Pay-What-You-Want Goes Wild!

Chef Zod Arifai of Blu and Next Door to stay open "a few months" in response to huge demand for novel policy.

Zod Arifai doesn’t actually put octopus or red snapper in his commercial blender (except for the sake of this picture). But he does rely on the machine to make most of his sauces. He calls the Vitamix “the most important thing in my kitchen—after salt.”
Chef Zod Arifai. Photo: Chris Crisman.

Update, Tuesday, August 25:

At 8 pm tonight, every one of the roughly 70 seats in Blu and every one of the roughly 40 seats in Next Door was occupied, and one party was still waiting to be seated at Blu. In 10 years of eating at or writing about Blu and its chef (seven years in the case of the newer Next Door), or just passing by the two restaurants on foot, which are not far from my home in Montclair, I have never seen both places jam-packed at the same time. I’m not sure I have ever seen Next Door jam-packed at any time, and I’ve seen Blu with not a seat to be had probably only on Fridays and Saturdays. This is what happens when a chef makes the front page of the New York Times with a policy that is foodie catnip. How many chefs have ever made the front page of the Times?–Eric Levin, deputy editor/dining editor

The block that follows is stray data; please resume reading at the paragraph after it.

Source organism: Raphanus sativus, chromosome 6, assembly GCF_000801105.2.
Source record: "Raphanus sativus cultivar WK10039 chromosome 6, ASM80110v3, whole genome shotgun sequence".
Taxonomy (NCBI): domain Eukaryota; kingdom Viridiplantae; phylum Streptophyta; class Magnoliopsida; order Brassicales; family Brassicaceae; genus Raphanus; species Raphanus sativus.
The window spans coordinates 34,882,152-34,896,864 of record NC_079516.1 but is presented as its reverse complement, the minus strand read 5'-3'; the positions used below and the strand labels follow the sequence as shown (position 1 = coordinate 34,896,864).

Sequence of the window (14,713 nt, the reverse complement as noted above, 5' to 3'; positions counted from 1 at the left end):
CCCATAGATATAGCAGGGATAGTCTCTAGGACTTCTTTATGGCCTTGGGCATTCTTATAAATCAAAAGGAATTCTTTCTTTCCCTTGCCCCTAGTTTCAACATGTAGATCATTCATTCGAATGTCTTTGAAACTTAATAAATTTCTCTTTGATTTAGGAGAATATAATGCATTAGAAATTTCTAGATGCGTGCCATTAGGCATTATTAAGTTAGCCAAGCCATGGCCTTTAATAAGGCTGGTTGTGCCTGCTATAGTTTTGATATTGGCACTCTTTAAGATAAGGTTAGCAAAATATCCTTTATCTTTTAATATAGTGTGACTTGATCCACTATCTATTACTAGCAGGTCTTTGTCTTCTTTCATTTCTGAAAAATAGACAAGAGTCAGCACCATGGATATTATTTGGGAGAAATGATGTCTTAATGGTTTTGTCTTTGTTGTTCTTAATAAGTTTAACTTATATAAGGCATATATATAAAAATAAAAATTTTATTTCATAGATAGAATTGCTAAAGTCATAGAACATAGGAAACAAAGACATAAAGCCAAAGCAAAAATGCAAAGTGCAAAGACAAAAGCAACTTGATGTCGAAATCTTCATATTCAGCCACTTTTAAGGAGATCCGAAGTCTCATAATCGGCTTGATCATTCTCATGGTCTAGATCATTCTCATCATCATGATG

Original story, August 21:

Three days after his novel Pay What You Want policy was featured on the front page of the New York Times, Zod Arifai, chef/owner of Blu and Next Door in Montclair, has decided not to shut down the long-running side-by-side restaurants on the previously announced day, after service on Saturday, August 29.

Arifai said in an e-mail yesterday, “I’m staying open. Not sure how long, though. The customers are not letting me close. They are coming into the kitchen, virtually every table, and begging me to stay open.

“It’s no longer Blu or Next Door as they were,” he continued in a phone call today. “Pay What You Want suddenly has its own identity. I’ll definitely stay open a few months because so many people want to try this.”

Both restaurants will continue Eat What You Want, Pay What You Want with a single menu of under 20 items selected from dishes popular at Blu and Next Door.

The stipulation remains that food cannot be ordered as takeout, leftovers will not be wrapped and customers must clean their plates before ordering another dish.

Both restaurants are BYO.

Arifai said his ultimate goal is to open a restaurant in Manhattan. “I have found investors in New York City, and a lot is happening,” he said.

Blu is at 554 Bloomfield Avenue (973-509-2202), Next Door is at 556 Bloomfield Avenue (973-744-3600).

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  1. Lawrence Roma

    A novel idea to create publicity for himself before he opens a restaurant in NYC and fails miserably